This Year-End Summary is particularly timely due to both the recent inauguration of President Biden and the runoff elections in Georgia, as both will likely have significant implications for investors in 2021 and beyond. The wins that the Democrats experienced in the Georgia runoff elections in January have resulted in what I believe will be a more predictable landscape for investors in 2021 (or least the first 6-9 months of 2021) but a less predictable landscape for investors thereafter and in the coming years. Given the Democrats’ focus on providing as much stimulus as politically feasible, I think the highest probability scenario for 2021 is that we will experience another round of stimulus (beyond the current $1.9 trillion round of stimulus and possibly as a combination of a reduced pandemic stimulus combined with an infrastructure and green initiatives stimulus) perhaps this summer or fall, which should help to support asset prices (both in the stock market and real estate) until at least this summer if not for the rest of 2021. But it’s also important to consider some other measures that the Democrats will likely pass, such as higher corporate and personal taxes, as well as less favorable policies for real estate investors (ie. less favorable depreciation, the possibility of reduced or eliminated 1031 exchange benefits, etc), which could create headwinds for investors in the coming years. Given that projecting what will occur in 2021 is very challenging without knowing exactly how much stimulus will be approved and deployed and without knowing how long eviction moratoriums and rent subsidies, among other government intervention, will continue, there is clearly a lack of predictability for investors in the medium term that I believe will likely subside in the next 6-18+ months once government intervention subsides. With that in mind, I am waiting for the following 6 events to unfold before reassessing whether I should change my stance of being mostly on the sidelines (these points are in no particular order):

  1. End of or great reduction of stimulus
  2. End of eviction moratoriums
  3. End of rent abatements
  4. End of rent subsidies from state and local governments
  5. End of mortgage payment deferrals
  6. Finalization of tax increases and updated real estate policies (including potentially updated capital gains tax rates, 1031 exchange rules, etc.)

While I have no doubt that some operators/sponsors/investors believe that the probability of lower asset prices in the next 12-24 months is low due to government intervention and they might end up being correct, we likely won’t need to wait very long (ie. 6-18+ months) to see what happens to markets and asset prices once government intervention decreases/subsides and, due to the potential downside risk, I intend to remain on the sidelines until the government intervention decreases/subsides to gauge the potential impact it will have on the economy, markets, and asset prices. From an investor risk/reward perspective, this is a relatively short period of time to wait given that the following risks could materialize across any asset class once government intervention reduces and/or subsides (due to the possibility of some tenants not being able to afford rent without government subsidies, low economic growth, a significant volume of evictions, etc):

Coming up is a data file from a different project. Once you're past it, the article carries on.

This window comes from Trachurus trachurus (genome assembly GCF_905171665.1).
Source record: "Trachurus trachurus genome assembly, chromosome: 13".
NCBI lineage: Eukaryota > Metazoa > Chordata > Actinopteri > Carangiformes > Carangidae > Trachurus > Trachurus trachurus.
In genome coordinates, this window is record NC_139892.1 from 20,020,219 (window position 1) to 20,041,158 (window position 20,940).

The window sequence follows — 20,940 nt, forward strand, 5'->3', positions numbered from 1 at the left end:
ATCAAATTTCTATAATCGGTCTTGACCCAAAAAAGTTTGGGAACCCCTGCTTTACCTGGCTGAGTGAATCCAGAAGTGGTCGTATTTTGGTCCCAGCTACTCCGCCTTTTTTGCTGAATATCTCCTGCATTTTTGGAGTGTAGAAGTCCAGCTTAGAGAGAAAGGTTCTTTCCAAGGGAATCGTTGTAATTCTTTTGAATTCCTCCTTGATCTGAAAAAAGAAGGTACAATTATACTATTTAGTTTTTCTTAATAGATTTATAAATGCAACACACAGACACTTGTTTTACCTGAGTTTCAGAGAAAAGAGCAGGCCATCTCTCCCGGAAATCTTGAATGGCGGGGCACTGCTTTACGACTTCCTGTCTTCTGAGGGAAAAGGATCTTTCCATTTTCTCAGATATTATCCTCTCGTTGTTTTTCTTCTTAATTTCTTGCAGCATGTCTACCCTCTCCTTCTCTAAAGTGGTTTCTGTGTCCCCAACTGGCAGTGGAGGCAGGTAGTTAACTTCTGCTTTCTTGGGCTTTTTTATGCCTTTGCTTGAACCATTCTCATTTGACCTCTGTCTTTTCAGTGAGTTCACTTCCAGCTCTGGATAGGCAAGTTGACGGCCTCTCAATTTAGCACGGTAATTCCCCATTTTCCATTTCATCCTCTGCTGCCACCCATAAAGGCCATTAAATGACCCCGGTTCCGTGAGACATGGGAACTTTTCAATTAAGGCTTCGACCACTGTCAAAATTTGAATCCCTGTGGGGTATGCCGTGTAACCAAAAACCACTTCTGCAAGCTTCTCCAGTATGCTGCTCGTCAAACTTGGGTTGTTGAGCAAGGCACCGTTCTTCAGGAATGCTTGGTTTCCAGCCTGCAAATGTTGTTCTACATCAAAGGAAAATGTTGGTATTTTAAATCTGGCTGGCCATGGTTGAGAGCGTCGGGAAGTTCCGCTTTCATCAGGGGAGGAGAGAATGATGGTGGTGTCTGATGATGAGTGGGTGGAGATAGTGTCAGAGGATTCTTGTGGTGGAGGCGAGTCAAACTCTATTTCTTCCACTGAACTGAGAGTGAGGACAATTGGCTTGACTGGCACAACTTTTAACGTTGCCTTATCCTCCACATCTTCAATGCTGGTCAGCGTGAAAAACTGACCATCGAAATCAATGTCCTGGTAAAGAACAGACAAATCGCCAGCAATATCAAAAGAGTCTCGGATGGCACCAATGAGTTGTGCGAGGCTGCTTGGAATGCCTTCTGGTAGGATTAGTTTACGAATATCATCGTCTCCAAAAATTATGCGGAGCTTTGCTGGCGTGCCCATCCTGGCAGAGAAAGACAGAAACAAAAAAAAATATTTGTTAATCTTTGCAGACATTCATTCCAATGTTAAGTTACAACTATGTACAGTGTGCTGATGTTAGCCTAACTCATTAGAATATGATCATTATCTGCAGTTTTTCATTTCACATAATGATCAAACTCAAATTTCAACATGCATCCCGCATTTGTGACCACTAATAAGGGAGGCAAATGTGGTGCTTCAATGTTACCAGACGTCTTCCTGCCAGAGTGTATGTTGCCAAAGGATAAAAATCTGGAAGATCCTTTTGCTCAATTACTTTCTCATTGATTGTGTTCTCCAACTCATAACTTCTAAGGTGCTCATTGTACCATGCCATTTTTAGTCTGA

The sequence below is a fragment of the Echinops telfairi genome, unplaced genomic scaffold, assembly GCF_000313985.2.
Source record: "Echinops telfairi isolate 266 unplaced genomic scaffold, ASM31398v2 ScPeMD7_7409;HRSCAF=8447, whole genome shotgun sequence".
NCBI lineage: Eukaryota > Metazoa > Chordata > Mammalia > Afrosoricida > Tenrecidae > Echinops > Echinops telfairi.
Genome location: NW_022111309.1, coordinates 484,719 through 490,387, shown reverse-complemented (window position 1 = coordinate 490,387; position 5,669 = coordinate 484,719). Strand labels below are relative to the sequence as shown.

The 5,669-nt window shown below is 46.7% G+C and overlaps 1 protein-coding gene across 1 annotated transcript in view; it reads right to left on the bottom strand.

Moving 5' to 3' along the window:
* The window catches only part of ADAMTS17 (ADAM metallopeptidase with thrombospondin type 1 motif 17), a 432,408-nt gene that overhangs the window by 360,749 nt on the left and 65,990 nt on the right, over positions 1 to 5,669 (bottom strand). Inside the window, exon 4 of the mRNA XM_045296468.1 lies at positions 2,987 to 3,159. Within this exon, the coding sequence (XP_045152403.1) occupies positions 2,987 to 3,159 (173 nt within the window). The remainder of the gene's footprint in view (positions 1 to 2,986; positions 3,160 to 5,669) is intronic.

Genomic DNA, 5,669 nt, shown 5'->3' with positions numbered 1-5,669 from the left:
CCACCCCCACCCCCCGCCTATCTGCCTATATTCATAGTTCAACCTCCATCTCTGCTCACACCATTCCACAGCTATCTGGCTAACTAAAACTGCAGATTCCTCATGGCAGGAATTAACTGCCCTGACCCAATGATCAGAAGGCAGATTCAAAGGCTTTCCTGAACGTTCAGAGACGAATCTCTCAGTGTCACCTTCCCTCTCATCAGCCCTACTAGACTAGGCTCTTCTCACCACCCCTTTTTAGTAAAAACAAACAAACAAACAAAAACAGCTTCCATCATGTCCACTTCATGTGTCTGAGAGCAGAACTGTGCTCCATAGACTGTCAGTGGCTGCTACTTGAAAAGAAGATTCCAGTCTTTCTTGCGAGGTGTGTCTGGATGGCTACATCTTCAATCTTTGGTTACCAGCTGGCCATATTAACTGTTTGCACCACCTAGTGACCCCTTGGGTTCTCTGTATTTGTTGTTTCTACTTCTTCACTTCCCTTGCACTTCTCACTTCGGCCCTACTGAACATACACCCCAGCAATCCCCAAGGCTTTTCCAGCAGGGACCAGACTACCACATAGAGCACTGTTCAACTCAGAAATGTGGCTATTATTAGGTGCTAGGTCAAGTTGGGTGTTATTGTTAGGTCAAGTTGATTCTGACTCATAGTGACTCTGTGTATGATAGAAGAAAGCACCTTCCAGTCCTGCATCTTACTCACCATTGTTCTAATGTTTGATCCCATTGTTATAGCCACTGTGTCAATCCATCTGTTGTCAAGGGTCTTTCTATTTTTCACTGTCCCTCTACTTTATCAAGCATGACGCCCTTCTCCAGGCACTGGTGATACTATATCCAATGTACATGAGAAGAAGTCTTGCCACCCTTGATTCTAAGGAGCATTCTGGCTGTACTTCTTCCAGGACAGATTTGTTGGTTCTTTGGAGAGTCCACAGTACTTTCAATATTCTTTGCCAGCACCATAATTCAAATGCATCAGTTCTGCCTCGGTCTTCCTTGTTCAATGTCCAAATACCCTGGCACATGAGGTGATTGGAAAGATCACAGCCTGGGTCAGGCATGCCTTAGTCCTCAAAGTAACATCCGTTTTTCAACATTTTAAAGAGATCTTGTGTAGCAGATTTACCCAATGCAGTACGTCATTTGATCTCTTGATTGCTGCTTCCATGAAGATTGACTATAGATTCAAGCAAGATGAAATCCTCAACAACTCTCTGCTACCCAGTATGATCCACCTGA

• Increased vacancy
  • Reduced rents as a result of increased vacancy
  • Reduced profits / net operating income (NOI) as a result of reduces rents and increased vacancy
  • Reduced asset prices as a result of reduced NOI and/or increased cap rates

With that in mind and with the exception of unique/unusual opportunities in terms of pricing and/or those opportunities that are less (or not at all) susceptible to reduced asset prices and/or reduced cash flow in the next 12-24 months, I will likely continue to remain on the sidelines while I wait for the 6 events that I outlined above to unfold so that I can better understand how/whether rents, vacancies, and asset prices will be impacted once government intervention subsides. While I continue to cautiously search for investments for myself and our group, I expect our group’s volume of opportunities will be low until the 6 events I outlined above unfold and the potential resulting effects (if any) on the economy, markets, and asset priced are understood.

Jeremy started investing in real estate and businesses in 2002 and left the corporate world in 2007 to become a full-time passive cash flow investor. He is currently an investor in more than 60 opportunities across more than $1 Billion worth of real estate and business assets. As Founder and President of Roll Investment Group, Jeremy manages a group of over 1,500 investors who seek passive/managed cash flowing investments in real estate and businesses. Jeremy is also the co-Founder of For Investors By Investors (FIBI), a non-profit organization that was launched in 2007 with the goal of facilitating networking and learning among real estate investors in a strict no sales pitch environment. FIBI is now the largest group of public real estate investor meetings in California with over 30,000 members. Jeremy has an MBA from The Wharton School, is a licensed California Real Estate Broker (for investing purposes only), and is an Advisor for Realty Mogul, the largest real estate crowdfunding website in the US. Jeremy welcomes e-mails ( to network with or help other investors and to discuss real estate or business investments of any size.

Nothing on this website should be considered financial advice. Investing involves risks which you assume. It is your duty to do your own due diligence. Read all documents and agreements before signing or investing in anything. It is your duty to consult with your own legal, financial and tax advisors regarding any investment.